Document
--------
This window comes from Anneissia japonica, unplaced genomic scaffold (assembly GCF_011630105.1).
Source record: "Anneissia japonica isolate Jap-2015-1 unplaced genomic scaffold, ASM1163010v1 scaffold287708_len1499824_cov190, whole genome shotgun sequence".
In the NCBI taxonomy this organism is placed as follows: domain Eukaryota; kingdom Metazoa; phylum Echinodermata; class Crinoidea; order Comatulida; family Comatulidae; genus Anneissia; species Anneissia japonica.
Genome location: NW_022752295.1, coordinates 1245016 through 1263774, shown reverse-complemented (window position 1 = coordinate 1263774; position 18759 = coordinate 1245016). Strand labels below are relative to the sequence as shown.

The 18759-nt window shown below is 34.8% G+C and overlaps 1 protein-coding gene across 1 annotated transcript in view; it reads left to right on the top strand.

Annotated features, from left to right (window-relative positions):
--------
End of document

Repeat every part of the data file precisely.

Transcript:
This window comes from Anneissia japonica, unplaced genomic scaffold (assembly GCF_011630105.1).
Source record: "Anneissia japonica isolate Jap-2015-1 unplaced genomic scaffold, ASM1163010v1 scaffold287708_len1499824_cov190, whole genome shotgun sequence".
In the NCBI taxonomy this organism is placed as follows: domain Eukaryota; kingdom Metazoa; phylum Echinodermata; class Crinoidea; order Comatulida; family Comatulidae; genus Anneissia; species Anneissia japonica.
Genome location: NW_022752295.1, coordinates 1245016 through 1263774, shown reverse-complemented (window position 1 = coordinate 1263774; position 18759 = coordinate 1245016). Strand labels below are relative to the sequence as shown.

The 18759-nt window shown below is 34.8% G+C and overlaps 1 protein-coding gene across 1 annotated transcript in view; it reads left to right on the top strand.

Annotated features, from left to right (window-relative positions):